Regasification is a process used in the energy industry pertaining to liquefied natural gas (LNG). LNG is natural gas that has been cooled down to a liquid form for ease of storage or transport, typically at about -162 degrees Celsius (-260 degrees Fahrenheit). When the LNG reaches its destination, it must be converted back into its gaseous state so that it can be used as fuel. This transformation back to a gaseous state is what is known as regasification.
During regasification, the LNG is warmed using heat exchangers, which often draw heat from sea water or other sources. This heating process causes the LNG to expand and convert back into its original gaseous form at atmospheric pressure. Once regasified, the natural gas can be distributed through pipelines for use in heating, cooking, electricity generation, and other applications.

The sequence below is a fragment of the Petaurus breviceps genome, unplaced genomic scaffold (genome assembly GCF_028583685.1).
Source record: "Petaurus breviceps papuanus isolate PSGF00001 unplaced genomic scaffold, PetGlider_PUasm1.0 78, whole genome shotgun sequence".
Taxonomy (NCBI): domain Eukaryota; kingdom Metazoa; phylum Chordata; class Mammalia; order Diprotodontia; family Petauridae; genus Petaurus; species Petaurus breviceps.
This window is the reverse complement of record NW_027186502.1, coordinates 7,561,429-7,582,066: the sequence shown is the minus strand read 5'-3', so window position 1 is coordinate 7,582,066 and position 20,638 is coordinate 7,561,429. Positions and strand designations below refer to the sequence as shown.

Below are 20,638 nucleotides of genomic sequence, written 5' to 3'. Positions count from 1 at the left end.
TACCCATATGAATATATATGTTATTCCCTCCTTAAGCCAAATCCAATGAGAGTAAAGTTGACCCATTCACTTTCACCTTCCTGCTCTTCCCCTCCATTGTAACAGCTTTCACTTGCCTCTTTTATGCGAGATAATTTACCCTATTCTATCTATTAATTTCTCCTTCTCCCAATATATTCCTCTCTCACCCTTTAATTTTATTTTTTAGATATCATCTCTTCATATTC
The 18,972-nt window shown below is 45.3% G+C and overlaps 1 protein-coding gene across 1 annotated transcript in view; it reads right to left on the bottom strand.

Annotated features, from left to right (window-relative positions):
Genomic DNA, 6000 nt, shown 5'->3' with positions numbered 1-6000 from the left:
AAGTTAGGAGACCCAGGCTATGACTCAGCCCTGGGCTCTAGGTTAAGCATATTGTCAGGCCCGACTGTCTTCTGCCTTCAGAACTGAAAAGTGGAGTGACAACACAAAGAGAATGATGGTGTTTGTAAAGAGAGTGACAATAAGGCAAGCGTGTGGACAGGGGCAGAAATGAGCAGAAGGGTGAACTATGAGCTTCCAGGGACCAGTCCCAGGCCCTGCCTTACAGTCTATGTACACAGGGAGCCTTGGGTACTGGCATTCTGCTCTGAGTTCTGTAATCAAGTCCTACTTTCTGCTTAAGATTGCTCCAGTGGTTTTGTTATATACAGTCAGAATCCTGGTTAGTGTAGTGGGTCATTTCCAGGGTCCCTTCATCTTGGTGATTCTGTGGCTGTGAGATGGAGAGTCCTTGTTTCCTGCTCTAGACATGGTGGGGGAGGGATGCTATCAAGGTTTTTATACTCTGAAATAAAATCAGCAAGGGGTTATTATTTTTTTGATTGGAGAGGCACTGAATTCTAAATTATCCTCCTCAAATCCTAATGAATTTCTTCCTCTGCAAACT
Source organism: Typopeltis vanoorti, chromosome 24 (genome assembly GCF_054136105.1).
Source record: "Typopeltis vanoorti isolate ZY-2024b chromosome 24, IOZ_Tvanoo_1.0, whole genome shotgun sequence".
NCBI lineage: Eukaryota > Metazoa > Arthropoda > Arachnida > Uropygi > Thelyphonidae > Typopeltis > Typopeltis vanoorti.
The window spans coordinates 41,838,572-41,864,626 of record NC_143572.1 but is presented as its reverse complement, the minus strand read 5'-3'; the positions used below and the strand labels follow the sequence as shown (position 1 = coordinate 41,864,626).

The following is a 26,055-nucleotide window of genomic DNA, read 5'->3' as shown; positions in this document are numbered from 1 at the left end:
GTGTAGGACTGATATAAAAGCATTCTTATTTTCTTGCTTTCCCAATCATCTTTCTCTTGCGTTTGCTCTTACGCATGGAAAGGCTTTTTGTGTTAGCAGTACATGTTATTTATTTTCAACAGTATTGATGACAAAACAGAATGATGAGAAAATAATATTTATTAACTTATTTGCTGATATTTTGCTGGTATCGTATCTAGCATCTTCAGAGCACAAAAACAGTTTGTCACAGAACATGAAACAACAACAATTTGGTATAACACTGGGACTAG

Regasification is a critical component in the LNG supply chain as it allows for the transportation of natural gas across oceans and to regions without indigenous gas resources. It enables the creation of a more globalized market for natural gas and helps to meet the demands for cleaner energy resources in areas that are too remote to be served by direct pipeline supply.
For more information about regasification, please visit:
1. U.S. Energy Information Administration (EIA) – The EIA provides a comprehensive array of information on various energy topics, including natural gas and LNG. Here’s a link to their website where you can search for more details on regasification:
2. International Gas Union (IGU) – The IGU website is a valuable resource for understanding the global gas industry, including processes like regasification. The organization offers reports, data, and analyses that can shed further light on the subject:
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